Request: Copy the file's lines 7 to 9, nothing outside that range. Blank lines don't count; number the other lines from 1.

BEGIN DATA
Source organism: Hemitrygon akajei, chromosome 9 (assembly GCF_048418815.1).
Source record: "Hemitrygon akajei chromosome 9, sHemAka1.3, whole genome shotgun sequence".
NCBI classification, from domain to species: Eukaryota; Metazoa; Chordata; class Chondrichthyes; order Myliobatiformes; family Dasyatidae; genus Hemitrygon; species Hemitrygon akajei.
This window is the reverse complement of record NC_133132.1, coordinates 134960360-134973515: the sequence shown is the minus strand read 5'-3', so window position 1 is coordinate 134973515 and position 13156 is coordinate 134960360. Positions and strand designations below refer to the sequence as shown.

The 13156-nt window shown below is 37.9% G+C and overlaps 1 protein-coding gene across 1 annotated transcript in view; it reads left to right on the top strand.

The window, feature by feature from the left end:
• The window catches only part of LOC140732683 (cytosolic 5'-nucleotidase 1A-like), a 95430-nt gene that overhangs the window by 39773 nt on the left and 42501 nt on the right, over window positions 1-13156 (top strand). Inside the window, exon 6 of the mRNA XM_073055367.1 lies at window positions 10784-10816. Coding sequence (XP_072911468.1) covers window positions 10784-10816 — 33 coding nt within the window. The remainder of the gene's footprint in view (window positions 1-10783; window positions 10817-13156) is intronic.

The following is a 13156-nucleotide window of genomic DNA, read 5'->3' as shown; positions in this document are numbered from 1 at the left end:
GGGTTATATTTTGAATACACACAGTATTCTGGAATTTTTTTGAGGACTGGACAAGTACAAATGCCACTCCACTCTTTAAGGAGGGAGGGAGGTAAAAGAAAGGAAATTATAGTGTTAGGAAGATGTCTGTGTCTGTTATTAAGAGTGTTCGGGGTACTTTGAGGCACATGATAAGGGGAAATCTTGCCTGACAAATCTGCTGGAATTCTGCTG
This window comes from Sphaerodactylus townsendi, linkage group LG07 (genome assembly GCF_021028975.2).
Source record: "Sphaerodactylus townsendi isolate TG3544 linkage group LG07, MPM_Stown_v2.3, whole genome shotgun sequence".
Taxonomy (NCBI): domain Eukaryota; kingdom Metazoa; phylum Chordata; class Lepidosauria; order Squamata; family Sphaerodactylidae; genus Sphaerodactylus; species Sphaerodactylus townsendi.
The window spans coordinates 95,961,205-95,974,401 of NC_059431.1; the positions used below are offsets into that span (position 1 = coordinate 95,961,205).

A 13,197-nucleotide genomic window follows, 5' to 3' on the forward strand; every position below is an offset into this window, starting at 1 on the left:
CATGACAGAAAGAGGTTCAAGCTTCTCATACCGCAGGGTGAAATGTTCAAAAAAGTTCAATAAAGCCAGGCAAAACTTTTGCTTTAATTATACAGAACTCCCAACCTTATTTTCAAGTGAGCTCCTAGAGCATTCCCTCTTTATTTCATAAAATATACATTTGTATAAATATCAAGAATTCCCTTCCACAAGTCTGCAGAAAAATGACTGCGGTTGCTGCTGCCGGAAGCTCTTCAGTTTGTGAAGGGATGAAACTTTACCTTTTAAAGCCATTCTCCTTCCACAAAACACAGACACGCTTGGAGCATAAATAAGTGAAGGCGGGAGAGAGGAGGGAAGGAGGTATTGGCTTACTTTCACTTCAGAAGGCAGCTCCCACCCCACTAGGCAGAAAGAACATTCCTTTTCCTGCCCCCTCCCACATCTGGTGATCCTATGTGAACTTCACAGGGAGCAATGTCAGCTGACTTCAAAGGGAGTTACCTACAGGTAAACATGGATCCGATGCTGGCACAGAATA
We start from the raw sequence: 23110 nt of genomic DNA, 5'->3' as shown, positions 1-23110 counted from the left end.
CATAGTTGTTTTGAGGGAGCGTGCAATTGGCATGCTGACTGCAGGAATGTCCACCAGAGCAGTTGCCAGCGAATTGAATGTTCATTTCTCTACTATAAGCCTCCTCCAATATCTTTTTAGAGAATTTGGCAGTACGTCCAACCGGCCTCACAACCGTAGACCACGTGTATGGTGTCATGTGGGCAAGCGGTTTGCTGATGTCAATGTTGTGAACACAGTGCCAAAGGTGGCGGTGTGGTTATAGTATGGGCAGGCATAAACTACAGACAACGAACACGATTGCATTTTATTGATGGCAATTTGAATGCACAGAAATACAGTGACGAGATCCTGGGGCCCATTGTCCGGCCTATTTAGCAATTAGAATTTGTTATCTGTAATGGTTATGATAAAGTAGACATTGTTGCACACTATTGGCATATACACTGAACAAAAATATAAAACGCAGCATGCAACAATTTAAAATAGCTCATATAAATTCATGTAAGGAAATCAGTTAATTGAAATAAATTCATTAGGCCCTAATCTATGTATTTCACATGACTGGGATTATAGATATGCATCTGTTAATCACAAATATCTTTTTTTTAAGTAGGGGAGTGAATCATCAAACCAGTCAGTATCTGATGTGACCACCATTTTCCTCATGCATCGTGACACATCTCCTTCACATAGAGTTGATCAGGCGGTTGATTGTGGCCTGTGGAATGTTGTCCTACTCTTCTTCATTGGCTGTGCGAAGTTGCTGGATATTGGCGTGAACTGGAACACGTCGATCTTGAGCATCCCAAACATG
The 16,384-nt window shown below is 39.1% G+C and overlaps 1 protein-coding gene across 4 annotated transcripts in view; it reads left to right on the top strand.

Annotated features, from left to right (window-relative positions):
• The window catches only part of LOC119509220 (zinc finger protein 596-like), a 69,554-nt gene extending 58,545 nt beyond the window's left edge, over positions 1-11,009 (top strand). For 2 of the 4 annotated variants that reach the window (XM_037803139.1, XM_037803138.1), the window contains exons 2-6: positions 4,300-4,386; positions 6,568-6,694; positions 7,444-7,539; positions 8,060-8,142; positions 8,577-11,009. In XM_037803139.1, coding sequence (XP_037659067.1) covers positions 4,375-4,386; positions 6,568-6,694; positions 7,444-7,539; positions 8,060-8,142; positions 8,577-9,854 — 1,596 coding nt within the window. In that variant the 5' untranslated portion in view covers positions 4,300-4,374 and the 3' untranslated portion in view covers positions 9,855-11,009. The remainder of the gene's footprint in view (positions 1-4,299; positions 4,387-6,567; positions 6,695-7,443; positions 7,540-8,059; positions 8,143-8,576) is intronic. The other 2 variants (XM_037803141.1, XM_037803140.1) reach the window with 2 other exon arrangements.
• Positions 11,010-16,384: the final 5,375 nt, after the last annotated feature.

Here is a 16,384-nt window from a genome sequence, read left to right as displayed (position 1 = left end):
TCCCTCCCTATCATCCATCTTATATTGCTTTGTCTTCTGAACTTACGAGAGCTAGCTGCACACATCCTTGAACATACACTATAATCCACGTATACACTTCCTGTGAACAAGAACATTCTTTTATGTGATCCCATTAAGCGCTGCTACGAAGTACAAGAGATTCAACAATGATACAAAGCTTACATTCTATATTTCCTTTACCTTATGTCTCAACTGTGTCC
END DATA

• The window catches only part of LOC140732683 (cytosolic 5'-nucleotidase 1A-like), a 95430-nt gene that overhangs the window by 39773 nt on the left and 42501 nt on the right, over window positions 1-13156 (top strand). Inside the window, exon 6 of the mRNA XM_073055367.1 lies at window positions 10784-10816. Coding sequence (XP_072911468.1) covers window positions 10784-10816 — 33 coding nt within the window. The remainder of the gene's footprint in view (window positions 1-10783; window positions 10817-13156) is intronic.

The following is a 13156-nucleotide window of genomic DNA, read 5'->3' as shown; positions in this document are numbered from 1 at the left end:
GGGTTATATTTTGAATACACACAGTATTCTGGAATTTTTTTGAGGACTGGACAAGTACAAATGCCACTCCACTCTTTAAGGAGGGAGGGAGGTAAAAGAAAGGAAATTATAGTGTTAGGAAGATGTCTGTGTCTGTTATTAAGAGTGTTCGGGGTACTTTGAGGCACATGATAAGGGGAAATCTTGCCTGACAAATCTGCTGGAATTCTGCTG